The BASI Block System®

“Make a close study of each exercise and do not attempt any other exercise until you first have mastered the current one and know its routine down to the last detail without any reference to the text.”
—Joseph H. Pilates, Return to Life

Devised by BASI Pilates founder Rael Isacowitz, the Block System is a unique and specialized ‘filing’ system for the hundreds of exercises in the Pilates repertoire. It categorizes them in a logical sequence and ensures the progressive structuring of classes within a flexible framework. This system is the foundation of the BASI methodology.

The singular value of the Block System for a Pilates teacher is well described by BASI senior faculty member Theo van der Riet: “When I started out teaching Pilates (not BASI Pilates at that time) I taught exercises randomly. It was like grabbing exercises from the air as they floated around without purpose. My appreciation for the Block System began when I understood that, in a class of 12 clients, say, I could tailor the routine to the needs of each individual without teaching the same exercises to 12 people—while challenging all of them within their range of movement and ability.”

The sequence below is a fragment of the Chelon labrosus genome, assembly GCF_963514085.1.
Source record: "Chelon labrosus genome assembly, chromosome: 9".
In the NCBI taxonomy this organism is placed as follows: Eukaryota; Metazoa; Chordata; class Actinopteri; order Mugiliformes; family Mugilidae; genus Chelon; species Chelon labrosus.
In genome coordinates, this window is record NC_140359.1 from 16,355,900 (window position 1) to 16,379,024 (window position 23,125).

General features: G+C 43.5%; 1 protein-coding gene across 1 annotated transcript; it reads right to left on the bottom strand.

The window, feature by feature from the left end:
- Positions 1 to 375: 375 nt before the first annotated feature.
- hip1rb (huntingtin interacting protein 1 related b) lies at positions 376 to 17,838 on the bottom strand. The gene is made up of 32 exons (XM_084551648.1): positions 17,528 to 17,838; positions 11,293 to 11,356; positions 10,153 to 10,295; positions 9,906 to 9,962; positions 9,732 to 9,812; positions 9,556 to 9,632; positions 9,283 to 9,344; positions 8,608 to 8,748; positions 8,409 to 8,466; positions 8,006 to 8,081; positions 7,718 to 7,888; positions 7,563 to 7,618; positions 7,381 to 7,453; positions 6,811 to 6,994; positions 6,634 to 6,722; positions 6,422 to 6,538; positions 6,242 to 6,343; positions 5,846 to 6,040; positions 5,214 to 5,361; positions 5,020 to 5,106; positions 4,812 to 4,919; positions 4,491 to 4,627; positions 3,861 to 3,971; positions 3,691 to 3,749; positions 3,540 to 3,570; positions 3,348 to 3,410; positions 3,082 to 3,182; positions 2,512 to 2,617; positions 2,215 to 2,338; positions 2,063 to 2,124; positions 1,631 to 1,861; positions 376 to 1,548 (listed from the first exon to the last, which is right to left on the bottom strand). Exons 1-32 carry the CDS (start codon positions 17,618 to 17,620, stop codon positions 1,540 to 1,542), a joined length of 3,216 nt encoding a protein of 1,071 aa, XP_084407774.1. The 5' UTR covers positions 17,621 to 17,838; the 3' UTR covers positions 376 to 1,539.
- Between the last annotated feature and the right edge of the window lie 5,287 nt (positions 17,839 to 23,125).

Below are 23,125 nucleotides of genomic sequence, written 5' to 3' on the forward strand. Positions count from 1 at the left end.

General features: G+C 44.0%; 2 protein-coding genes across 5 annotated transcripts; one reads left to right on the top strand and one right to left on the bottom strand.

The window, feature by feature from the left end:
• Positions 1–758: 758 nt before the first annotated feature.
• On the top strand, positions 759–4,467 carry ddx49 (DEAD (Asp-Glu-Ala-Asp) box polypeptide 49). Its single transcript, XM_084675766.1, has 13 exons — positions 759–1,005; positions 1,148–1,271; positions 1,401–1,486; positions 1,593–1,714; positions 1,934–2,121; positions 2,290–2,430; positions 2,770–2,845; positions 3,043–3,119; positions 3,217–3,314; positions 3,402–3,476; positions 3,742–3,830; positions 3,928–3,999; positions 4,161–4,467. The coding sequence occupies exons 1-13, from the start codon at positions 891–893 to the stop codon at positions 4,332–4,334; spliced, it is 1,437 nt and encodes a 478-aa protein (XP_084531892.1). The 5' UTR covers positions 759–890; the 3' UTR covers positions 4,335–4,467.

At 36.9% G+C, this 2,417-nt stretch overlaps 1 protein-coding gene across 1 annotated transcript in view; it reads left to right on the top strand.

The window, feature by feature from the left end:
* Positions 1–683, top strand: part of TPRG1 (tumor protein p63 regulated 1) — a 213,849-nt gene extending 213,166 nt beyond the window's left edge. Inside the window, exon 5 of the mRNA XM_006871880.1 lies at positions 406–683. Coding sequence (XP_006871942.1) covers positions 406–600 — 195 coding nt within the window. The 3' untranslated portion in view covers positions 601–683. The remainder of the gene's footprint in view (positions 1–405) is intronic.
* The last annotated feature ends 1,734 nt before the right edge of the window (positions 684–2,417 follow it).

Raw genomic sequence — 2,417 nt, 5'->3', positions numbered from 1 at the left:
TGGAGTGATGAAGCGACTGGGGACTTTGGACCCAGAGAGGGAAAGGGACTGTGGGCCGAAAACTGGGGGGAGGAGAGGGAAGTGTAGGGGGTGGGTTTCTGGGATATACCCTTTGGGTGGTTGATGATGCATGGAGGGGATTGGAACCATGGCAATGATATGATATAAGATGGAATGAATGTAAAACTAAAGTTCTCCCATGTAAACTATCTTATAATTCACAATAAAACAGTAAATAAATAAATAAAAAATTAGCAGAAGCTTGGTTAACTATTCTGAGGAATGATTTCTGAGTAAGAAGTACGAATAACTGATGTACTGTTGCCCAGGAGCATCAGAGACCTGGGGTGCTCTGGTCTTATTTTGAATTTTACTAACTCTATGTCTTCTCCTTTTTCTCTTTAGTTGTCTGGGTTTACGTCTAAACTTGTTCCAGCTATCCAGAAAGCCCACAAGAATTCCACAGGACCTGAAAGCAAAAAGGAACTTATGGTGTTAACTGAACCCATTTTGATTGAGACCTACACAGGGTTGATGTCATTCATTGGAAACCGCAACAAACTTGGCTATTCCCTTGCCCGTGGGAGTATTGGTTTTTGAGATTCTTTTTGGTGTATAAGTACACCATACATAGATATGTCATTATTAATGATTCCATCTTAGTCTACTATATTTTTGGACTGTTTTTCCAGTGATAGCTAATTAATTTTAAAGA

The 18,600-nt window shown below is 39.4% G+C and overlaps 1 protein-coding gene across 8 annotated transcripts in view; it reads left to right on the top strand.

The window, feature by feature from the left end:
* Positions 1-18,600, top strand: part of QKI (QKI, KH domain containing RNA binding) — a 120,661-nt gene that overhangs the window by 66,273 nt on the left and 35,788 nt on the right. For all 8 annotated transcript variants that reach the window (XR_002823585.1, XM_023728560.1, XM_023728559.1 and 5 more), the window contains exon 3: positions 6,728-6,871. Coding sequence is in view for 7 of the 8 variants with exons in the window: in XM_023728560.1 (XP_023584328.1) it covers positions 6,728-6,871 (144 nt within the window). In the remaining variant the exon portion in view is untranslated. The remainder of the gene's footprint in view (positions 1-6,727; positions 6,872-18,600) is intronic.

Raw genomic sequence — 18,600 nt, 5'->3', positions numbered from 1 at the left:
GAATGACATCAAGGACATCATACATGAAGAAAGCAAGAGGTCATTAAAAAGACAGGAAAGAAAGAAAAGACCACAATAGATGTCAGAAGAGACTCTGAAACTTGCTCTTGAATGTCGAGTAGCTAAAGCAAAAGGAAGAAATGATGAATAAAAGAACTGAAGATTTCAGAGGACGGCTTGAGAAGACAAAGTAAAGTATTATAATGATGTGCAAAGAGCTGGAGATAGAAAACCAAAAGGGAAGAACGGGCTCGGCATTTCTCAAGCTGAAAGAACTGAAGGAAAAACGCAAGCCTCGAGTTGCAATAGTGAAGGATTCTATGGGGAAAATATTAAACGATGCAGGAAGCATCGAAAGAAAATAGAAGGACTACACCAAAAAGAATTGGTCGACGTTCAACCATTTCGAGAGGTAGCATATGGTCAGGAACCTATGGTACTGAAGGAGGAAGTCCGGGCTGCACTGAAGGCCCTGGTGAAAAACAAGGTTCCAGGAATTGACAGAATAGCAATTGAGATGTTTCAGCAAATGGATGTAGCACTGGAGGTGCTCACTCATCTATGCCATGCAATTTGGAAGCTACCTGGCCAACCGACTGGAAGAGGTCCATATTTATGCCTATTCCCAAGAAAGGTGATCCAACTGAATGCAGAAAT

The Block System encourages progressive thinking within a structure, a plan, a map. It enables the instructor to construct a class that is balanced, well-rounded and addresses all planes of movement and multiple muscle groups. In short, the Block System is a methodology for categorizing exercises and using them to structure routines.

As is clear from the name, the Block System categorizes each exercise in the Pilates repertoire into one or more of 12 Blocks:

  • Warm Up
  • Foot Work
  • Abdominal Work
  • Hip Work
  • Spinal Articulation
  • Stretches
  • Arm Work
  • Leg Work
  • Full Body Integration
  • Lateral Flexion
  • Lateral Rotation
  • Back Extension


There are multiple exercises to choose from in each Block. The challenge for the instructor is often in deciding which exercise or exercises to choose. It takes years of experience and a very skilled instructor to fully understand and comprehend the many complexities and intricacies of the Block System.

The criteria which come into play when choosing an exercise include:

  • Experience of the client, e.g. 6 months, 2 years
  • Level of the client, e.g. beginner, intermediate
  • Goals of the client, e.g. posture, weight loss
  • Restrictions, e.g. injuries
  • Specific population, e.g. athlete, dancer, mature client, pregnant client
  • Time available, e.g. 30 min to 60 min
  • Progressive class structuring, e.g. from session 1 to 20
  • Maintaining flow throughout the session


The beauty of the system is that the instructor can construct a class that suits the ability of each individual client, without compromising on their specific needs or restrictions.

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